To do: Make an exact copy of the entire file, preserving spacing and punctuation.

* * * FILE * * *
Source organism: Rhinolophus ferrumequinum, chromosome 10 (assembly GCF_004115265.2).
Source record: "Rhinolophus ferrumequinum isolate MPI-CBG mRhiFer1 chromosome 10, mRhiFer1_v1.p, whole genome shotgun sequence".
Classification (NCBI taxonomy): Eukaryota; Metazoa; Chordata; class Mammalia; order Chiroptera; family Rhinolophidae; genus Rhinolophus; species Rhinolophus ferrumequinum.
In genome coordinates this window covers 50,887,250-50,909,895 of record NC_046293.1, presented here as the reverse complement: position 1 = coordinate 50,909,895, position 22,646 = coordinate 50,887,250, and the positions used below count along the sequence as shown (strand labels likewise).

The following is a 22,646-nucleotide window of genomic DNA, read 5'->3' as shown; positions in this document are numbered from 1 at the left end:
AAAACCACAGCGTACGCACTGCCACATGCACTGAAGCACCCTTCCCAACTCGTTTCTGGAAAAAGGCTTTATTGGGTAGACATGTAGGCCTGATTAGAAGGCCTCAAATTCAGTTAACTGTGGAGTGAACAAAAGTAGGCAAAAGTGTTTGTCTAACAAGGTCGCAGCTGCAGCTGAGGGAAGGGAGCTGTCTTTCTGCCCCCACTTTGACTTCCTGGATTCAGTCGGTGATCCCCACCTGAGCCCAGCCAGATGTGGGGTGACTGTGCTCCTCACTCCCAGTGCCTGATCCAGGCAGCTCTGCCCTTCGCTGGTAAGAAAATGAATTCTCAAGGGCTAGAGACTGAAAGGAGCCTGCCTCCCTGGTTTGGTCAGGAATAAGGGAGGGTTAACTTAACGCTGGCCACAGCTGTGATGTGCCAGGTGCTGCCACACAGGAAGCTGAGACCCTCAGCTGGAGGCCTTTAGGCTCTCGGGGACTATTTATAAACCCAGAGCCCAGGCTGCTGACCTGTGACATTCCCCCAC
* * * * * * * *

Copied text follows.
Source organism: Rhinolophus ferrumequinum, chromosome 10 (assembly GCF_004115265.2).
Source record: "Rhinolophus ferrumequinum isolate MPI-CBG mRhiFer1 chromosome 10, mRhiFer1_v1.p, whole genome shotgun sequence".
Classification (NCBI taxonomy): Eukaryota; Metazoa; Chordata; class Mammalia; order Chiroptera; family Rhinolophidae; genus Rhinolophus; species Rhinolophus ferrumequinum.
In genome coordinates this window covers 50,887,250-50,909,895 of record NC_046293.1, presented here as the reverse complement: position 1 = coordinate 50,909,895, position 22,646 = coordinate 50,887,250, and the positions used below count along the sequence as shown (strand labels likewise).

The following is a 22,646-nucleotide window of genomic DNA, read 5'->3' as shown; positions in this document are numbered from 1 at the left end:
AAAACCACAGCGTACGCACTGCCACATGCACTGAAGCACCCTTCCCAACTCGTTTCTGGAAAAAGGCTTTATTGGGTAGACATGTAGGCCTGATTAGAAGGCCTCAAATTCAGTTAACTGTGGAGTGAACAAAAGTAGGCAAAAGTGTTTGTCTAACAAGGTCGCAGCTGCAGCTGAGGGAAGGGAGCTGTCTTTCTGCCCCCACTTTGACTTCCTGGATTCAGTCGGTGATCCCCACCTGAGCCCAGCCAGATGTGGGGTGACTGTGCTCCTCACTCCCAGTGCCTGATCCAGGCAGCTCTGCCCTTCGCTGGTAAGAAAATGAATTCTCAAGGGCTAGAGACTGAAAGGAGCCTGCCTCCCTGGTTTGGTCAGGAATAAGGGAGGGTTAACTTAACGCTGGCCACAGCTGTGATGTGCCAGGTGCTGCCACACAGGAAGCTGAGACCCTCAGCTGGAGGCCTTTAGGCTCTCGGGGACTATTTATAAACCCAGAGCCCAGGCTGCTGACCTGTGACATTCCCCCAC